The Canadian served 14 aces and hit 29 winners in a match where he had to fight back from losing the first set on his way to sealing a spot in the final eight of the tournament.

“Jannik was just playing too good. I didn’t have a great start, I was missing a lot. But I just had no time. He was playing so fast, so precise, serving well. For a set and a half, it was just too good,” atptour.com quoted Auger-Aliassime as saying during his on-court interview. “That game he broke me in the second, returning on the baseline for three returns in a row, you can’t do much better, so I had to give it to him.
“But at the end, I was still on the court trying to find ways, trying to fight and trying to see how I could make him miss a few more balls and to put myself in a competing position and I did that well… To come back and play that way in the tie-break and the third set, that means a lot to me going forward.”

Sinner got the early break in the first set to take a 2-0 lead and broke a second time with the Montreal native serving to stay in the first set to seal it.

The second set stayed on serve until 3-2 when once again the Italian got the break of serve to take a 4-2 lead but Auger-Aliassime broke right back the following game. The set was eventually decided by a tiebreaker in which the world number nine raced out to a 4-0 lead, hitting some solid forehands and it looked like he had turned the match around. He won the breaker only losing a single point and sent the match into a deciding set.

The number seven seed kept the momentum going by breaking in the first game of the third set. He then earned a double break lead and was up 3-0 and broke a third time for a 4-1. Auger-Aliassime served out the match to book a date with Borna Coric who beat the Spaniard Roberto Bautista Agut in straight sets 6-2, 6-3 in one hour and 21 minutes.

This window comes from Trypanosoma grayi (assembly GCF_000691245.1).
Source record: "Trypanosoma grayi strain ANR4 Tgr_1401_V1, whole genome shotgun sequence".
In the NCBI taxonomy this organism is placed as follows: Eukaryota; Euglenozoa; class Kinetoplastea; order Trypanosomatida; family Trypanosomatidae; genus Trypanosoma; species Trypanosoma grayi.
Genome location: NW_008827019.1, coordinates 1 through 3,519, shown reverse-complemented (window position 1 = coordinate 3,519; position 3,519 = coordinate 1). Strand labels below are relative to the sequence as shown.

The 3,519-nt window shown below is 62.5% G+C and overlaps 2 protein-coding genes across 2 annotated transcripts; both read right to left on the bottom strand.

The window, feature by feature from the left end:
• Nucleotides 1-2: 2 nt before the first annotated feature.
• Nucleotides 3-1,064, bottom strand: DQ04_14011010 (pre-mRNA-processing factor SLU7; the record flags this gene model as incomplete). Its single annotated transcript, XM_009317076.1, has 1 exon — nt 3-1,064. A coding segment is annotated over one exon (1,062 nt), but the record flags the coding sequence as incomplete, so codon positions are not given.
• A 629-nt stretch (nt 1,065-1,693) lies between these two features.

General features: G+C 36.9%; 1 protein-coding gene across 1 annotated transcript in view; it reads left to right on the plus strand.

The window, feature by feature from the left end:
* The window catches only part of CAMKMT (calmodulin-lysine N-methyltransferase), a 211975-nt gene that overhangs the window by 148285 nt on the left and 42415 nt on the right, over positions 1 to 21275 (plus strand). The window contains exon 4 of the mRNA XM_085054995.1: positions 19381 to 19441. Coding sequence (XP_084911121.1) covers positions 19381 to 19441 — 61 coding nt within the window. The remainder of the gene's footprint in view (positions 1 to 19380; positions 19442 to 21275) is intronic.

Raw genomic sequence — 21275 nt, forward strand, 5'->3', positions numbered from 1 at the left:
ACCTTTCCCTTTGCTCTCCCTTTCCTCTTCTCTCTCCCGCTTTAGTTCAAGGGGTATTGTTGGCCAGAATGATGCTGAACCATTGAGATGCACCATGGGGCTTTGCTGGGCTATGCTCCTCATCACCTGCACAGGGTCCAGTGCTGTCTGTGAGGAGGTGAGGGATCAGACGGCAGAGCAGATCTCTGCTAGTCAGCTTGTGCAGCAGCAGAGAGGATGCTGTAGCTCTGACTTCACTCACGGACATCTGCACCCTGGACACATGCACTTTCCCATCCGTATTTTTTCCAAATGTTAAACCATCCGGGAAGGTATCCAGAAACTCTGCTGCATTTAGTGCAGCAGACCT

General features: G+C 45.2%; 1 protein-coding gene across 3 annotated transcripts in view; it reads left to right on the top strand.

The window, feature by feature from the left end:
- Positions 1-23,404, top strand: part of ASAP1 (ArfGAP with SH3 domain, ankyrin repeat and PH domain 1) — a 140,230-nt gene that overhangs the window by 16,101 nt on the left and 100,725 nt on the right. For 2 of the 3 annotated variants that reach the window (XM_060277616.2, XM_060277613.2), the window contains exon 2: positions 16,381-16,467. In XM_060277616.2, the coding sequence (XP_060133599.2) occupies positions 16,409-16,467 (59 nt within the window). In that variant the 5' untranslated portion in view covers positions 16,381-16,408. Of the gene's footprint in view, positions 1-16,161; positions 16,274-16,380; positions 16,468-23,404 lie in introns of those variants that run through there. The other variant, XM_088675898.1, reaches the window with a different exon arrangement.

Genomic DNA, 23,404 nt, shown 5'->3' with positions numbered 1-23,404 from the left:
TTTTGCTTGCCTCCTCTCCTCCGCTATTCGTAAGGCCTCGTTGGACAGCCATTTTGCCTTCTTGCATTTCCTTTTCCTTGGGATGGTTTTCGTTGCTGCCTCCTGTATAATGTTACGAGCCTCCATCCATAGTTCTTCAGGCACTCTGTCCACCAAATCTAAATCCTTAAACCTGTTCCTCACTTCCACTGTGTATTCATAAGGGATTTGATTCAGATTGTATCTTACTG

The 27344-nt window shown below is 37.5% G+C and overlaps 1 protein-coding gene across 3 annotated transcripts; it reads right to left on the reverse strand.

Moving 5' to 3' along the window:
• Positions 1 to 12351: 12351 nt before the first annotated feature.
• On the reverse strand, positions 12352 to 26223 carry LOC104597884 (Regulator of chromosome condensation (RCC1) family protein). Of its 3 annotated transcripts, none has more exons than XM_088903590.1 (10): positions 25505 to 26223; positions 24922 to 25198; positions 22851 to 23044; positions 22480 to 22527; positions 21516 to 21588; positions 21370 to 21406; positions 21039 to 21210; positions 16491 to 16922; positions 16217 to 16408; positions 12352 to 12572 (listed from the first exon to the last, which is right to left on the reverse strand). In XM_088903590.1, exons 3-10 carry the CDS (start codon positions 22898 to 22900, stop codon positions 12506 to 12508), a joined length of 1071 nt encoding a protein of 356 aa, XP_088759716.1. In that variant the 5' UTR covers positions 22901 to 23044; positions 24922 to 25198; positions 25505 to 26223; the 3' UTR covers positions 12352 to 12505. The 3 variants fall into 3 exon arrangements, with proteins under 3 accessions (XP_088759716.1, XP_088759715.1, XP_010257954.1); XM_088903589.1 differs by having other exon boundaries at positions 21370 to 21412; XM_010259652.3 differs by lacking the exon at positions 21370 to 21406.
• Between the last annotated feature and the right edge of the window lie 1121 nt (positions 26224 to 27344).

The pair have met twice before in 2019. Auger-Aliassime won their encounter in Miami but Coric triumphed in Rome.

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Andy Murray Outlines ‘Big Concern’ About His Current Fitness Ahead Of US Open

The 35-year-old is looking to see if he can find a reason behind his latest problem on the Tour.

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Andy Murray (GBR) - Credit: AELTC/Edward Whitaker

Britain’s Andy Murray has admitted that he is alarmed about the frequency of cramping he is experiencing during matches played in North America this season.

 

The three-time Grand Slam champion crashed out of the Western and Southern Open on Wednesday after losing in three sets to compatriot Cameron Norrie. During the closing stages of their encounter, it was visible that Murray was once again struggling with cramps. A condition that occurs when a muscle shortens and causes a sudden pain that can make it hard to move.

It is usual for athletes to experience cramps but for Murray the issue is a ‘big concern’ for him. Saying that this year is the first time in his career he has suffered from the issue on a regular basis.

“I think pretty much every tennis player in their career has cramped usually in these sorts of conditions,” Murray said during his press conference.
“But the consistency of it for me is a big concern. It’s not something that I have really experienced. I have experienced cramping but not consistently like over a number of tournaments.
“It’s a big concern for me because it’s not easy to play when it gets bad like it was at the end (of his match against Norrie). I feel like it had an impact on the end of the match.”

Murray says his cramping occurs ‘predominantly’ in his legs but different parts. The former world No.1 is now looking into seeing if he can find a possible explanation as to what might be triggering the cramps. The issue comes less than two weeks before the start of the US Open.

“It’s a big concern for me that and something that I need to address and find a solution for,” he said. “No one knows exactly why cramps happen. There are many reasons, whether its hydration, whether it’s the food that you have taken in, whether it’s fatigue and lack of conditioning, stress.’